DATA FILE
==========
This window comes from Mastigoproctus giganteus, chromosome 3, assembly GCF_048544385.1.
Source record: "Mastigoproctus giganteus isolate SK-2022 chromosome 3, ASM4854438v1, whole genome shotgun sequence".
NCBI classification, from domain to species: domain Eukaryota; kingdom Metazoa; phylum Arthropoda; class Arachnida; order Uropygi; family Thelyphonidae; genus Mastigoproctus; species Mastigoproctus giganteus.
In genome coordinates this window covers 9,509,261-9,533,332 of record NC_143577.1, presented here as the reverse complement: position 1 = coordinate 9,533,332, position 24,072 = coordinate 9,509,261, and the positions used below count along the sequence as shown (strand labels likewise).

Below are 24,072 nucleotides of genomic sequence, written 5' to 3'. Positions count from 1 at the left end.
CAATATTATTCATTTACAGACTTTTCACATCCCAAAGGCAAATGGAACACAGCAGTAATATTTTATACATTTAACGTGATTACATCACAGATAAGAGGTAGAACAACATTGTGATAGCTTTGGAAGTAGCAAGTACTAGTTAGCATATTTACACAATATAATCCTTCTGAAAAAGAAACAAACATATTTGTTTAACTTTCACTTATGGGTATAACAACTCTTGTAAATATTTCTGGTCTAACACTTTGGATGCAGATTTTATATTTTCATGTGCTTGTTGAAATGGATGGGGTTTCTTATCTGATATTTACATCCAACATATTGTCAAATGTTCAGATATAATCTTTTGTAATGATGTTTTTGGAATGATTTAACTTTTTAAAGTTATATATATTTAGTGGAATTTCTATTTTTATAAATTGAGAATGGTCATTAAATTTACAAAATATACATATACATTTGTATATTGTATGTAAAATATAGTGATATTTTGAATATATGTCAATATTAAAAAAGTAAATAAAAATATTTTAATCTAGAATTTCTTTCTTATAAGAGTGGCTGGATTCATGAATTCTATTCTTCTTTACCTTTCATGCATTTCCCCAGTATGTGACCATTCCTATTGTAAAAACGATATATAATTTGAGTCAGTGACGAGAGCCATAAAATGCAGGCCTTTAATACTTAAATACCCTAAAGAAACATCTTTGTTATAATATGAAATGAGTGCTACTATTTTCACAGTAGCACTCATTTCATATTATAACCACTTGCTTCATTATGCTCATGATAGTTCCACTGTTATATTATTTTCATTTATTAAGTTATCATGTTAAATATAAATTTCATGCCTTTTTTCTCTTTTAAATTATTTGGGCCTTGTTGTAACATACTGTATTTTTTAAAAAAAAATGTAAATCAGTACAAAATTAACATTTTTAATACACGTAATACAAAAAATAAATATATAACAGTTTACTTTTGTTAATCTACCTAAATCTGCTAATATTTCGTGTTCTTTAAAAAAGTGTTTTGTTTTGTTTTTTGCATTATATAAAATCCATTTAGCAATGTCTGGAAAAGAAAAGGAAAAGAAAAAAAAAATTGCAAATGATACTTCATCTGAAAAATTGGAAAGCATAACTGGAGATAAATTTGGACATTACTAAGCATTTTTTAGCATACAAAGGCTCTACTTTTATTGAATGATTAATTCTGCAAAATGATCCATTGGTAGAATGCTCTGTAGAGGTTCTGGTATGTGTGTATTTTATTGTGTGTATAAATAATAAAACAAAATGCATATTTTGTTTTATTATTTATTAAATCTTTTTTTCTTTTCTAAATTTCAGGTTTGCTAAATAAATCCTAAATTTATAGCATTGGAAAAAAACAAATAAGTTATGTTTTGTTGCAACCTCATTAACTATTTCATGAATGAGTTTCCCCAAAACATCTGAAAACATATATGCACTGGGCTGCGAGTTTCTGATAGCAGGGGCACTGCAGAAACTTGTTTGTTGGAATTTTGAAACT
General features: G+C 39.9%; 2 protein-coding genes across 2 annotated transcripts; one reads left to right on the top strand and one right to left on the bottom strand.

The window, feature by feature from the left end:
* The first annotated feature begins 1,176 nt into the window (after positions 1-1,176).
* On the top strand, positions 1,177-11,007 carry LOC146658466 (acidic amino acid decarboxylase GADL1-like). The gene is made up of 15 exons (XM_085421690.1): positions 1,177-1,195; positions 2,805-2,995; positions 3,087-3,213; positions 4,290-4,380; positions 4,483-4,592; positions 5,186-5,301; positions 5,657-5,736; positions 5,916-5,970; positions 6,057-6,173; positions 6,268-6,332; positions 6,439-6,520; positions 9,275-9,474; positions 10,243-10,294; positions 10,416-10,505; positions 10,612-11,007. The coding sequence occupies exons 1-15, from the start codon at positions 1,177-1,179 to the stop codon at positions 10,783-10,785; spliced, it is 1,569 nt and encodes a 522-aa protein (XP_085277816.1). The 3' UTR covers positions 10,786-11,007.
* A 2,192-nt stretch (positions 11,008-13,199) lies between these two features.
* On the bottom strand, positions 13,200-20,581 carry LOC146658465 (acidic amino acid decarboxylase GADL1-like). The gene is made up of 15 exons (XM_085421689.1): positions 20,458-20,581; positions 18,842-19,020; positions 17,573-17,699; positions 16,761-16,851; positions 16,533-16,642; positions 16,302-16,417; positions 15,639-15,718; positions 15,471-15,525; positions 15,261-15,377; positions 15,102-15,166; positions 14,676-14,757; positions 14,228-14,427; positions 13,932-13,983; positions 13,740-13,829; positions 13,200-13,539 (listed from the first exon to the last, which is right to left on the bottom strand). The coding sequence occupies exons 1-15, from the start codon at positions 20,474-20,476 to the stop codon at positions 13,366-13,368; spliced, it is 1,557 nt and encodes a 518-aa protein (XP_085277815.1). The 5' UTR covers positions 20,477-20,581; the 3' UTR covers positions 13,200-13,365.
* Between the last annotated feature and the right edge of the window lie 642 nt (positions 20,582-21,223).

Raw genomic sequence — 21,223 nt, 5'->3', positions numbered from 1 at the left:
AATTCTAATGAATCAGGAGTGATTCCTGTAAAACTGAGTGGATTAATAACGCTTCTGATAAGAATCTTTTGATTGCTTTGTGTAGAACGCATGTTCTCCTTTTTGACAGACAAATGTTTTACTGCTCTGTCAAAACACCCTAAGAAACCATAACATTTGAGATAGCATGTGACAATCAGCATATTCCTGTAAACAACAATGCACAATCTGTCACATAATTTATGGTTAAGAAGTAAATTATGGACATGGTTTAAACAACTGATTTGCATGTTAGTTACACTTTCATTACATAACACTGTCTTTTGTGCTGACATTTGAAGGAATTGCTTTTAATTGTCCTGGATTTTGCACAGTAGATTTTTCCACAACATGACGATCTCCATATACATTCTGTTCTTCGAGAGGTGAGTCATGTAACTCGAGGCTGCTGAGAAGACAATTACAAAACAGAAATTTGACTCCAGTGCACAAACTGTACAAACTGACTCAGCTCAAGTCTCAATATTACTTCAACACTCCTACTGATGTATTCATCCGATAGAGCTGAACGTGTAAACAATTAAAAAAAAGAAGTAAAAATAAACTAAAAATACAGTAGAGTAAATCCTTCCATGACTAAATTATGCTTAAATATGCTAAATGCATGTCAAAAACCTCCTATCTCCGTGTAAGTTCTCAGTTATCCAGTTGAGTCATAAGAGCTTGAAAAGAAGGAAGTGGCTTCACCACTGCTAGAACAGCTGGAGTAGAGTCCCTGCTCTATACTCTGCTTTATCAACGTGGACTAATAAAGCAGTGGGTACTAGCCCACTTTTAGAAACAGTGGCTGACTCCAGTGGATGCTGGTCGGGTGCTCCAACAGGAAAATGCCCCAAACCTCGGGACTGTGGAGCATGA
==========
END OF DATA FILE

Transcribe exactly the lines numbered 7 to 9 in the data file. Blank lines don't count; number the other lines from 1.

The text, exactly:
General features: G+C 39.9%; 2 protein-coding genes across 2 annotated transcripts; one reads left to right on the top strand and one right to left on the bottom strand.

The window, feature by feature from the left end:
* The first annotated feature begins 1,176 nt into the window (after positions 1-1,176).